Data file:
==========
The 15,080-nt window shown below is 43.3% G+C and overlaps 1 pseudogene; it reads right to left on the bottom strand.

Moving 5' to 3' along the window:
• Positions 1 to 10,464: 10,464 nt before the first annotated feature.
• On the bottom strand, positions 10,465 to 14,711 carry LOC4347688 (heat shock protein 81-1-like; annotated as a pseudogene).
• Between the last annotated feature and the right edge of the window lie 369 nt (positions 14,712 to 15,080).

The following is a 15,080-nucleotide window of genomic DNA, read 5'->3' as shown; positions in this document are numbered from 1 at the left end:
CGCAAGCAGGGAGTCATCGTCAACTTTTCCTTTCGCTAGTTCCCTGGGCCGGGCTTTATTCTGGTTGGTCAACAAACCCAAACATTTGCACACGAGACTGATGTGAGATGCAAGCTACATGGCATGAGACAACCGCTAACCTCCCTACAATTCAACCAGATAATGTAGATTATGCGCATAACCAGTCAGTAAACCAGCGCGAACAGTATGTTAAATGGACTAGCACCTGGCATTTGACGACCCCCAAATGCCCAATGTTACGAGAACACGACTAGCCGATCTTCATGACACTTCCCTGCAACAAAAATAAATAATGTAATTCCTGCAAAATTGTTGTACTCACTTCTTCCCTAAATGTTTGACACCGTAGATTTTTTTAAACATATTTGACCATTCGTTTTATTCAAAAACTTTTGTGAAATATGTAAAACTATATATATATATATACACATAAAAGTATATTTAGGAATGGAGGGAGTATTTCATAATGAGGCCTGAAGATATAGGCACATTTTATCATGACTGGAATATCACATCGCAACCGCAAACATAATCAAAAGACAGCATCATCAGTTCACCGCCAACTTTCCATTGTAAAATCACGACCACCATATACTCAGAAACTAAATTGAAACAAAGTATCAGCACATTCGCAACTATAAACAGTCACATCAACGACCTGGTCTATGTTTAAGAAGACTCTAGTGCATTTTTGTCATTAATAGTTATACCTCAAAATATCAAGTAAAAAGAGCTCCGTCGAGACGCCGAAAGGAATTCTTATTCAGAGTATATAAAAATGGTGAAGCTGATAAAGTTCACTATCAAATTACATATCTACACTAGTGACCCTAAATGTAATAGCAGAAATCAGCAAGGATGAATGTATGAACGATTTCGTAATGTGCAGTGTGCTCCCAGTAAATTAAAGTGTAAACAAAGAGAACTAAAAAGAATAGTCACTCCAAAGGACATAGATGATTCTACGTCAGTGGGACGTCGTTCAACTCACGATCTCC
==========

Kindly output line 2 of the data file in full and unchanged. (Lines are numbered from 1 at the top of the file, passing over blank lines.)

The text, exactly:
Moving 5' to 3' along the window: